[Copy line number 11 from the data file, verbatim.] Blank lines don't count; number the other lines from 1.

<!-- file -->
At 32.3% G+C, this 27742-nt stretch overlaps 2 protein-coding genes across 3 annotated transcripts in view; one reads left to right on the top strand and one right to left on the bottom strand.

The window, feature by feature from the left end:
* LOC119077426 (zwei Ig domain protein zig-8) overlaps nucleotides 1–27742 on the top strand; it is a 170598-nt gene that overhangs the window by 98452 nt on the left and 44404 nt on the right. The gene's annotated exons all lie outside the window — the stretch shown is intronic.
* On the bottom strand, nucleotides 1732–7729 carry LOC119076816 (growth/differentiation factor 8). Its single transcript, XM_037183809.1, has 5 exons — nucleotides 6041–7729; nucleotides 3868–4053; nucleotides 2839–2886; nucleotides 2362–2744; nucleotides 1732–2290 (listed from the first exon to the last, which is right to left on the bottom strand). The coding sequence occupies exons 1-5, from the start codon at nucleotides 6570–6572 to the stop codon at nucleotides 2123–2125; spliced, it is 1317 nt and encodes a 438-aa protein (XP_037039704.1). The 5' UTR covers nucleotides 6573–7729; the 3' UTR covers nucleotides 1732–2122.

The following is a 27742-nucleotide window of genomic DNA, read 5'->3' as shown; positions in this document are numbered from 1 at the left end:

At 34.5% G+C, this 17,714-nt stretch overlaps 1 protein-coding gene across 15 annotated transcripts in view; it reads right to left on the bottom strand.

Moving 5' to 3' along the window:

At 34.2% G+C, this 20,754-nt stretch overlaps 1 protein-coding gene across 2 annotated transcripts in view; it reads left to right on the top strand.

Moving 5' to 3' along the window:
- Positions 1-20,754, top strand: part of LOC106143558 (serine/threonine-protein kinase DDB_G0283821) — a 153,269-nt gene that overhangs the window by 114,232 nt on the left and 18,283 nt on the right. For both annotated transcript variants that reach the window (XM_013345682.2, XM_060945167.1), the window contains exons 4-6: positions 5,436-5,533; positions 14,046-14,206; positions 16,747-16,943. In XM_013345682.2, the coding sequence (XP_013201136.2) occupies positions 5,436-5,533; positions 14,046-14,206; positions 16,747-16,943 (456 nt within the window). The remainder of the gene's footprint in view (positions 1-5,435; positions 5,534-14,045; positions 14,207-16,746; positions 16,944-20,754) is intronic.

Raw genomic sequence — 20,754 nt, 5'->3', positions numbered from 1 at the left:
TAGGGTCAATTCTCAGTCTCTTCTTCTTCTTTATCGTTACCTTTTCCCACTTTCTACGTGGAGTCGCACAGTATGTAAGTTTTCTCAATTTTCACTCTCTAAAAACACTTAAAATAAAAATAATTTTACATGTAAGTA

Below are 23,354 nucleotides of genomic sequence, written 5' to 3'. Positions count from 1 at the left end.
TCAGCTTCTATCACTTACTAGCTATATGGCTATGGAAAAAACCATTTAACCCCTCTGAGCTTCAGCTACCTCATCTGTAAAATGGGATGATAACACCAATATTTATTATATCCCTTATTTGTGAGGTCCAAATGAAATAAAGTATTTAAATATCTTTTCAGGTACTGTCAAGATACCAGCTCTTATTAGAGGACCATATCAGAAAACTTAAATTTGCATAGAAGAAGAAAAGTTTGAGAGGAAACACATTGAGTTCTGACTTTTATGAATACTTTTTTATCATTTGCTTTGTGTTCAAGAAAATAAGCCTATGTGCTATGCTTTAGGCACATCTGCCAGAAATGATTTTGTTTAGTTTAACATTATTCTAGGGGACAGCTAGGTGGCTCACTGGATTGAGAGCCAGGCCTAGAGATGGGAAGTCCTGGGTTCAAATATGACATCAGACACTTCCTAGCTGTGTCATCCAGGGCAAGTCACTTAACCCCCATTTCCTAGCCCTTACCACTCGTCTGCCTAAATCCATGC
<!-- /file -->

Raw genomic sequence — 20,754 nt, 5'->3', positions numbered from 1 at the left: